Notes, quotes and anecdotes from recent encounters of the vinous kind:
• At the Premiere Napa barrel tasting, a grower told me that he is getting $7,000 a ton for his malbec, and could sell twice as much as he grows. The general formula with this is to lop off the last two zeroes and you have the bottle price. But no one is going to try to sell Napa malbec for $70, so this is for blending into cabs or Bordeaux bottlings. I mentioned this to Duxoup vintner Andy Cutter (at left, with wife/co-vintner Deb) the other night, and he said “Blenders are the game. That’s how we started using sangiovese and dolcetto, as a blender. Now we blend cabernet into our sangiovese.”
• I recently bought some Aratas Hayne Vineyard Petite Sirah from a merchant in Healdsburg who usually includes tasting notes from sundry publications. He mentioned that the Wine Spectator refused to sample the wine because fewer than 100 cases were produced. So I’m calling on the Wine Spectator to cease and desist from reviewing French wines with the endnote of “12 [or 25 or 50 or 99] cases imported.”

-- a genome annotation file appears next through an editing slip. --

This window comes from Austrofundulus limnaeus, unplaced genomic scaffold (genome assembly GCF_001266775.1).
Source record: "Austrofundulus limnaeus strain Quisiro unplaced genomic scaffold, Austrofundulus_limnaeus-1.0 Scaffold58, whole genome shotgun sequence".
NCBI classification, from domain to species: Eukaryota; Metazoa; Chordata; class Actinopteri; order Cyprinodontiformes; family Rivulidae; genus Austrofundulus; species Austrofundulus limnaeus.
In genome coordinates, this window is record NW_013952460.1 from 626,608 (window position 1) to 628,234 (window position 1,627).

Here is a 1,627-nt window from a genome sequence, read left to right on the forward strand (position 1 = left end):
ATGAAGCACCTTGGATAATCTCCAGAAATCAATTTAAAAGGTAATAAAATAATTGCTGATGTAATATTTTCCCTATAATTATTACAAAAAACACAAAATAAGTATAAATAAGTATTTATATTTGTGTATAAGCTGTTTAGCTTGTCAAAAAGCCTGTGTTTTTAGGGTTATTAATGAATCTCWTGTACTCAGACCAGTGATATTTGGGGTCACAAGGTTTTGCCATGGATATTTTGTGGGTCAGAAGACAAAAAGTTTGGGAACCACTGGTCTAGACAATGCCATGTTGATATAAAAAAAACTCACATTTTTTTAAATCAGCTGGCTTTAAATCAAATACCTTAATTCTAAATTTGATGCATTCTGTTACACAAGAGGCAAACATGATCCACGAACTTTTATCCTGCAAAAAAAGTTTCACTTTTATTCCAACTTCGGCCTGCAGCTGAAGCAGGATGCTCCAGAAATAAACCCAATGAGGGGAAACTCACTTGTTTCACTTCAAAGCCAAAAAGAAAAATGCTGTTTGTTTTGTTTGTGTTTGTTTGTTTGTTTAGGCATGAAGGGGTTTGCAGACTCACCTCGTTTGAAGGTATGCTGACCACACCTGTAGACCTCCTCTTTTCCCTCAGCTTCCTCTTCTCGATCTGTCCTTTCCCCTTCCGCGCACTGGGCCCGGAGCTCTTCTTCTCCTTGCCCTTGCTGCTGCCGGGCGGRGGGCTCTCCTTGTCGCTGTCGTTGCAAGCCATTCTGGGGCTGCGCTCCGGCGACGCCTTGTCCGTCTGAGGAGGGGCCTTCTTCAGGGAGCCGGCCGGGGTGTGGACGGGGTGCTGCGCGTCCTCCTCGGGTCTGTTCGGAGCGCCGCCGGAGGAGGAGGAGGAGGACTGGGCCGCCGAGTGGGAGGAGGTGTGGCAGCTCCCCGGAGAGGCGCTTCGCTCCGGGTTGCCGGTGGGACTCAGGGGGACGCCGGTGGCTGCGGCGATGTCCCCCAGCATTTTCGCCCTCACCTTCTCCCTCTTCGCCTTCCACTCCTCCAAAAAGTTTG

• I had a wonderful lunch recently with Ted Diamantis, the force behind Diamond Importers, purveyors of fabulous Greek wines. Some stuff I learned from him: Greece has 7,300 indigenous grapes. … More than 80 percent of the population lived in villages through World War II, so bottled wine was foreign to them. … Artisan production started in the 1980s (given what I tasted there on a couple of late-’70s visits, this is easy to believe). … Negroamaro, among other grapes associated with Italy, is actually Greco-Roman … Climate change has brought a little more rain to this normally arid country, even in June, which Diamantis said prolongs phenolic ripeness and means less burned-fruit flavors in the wines.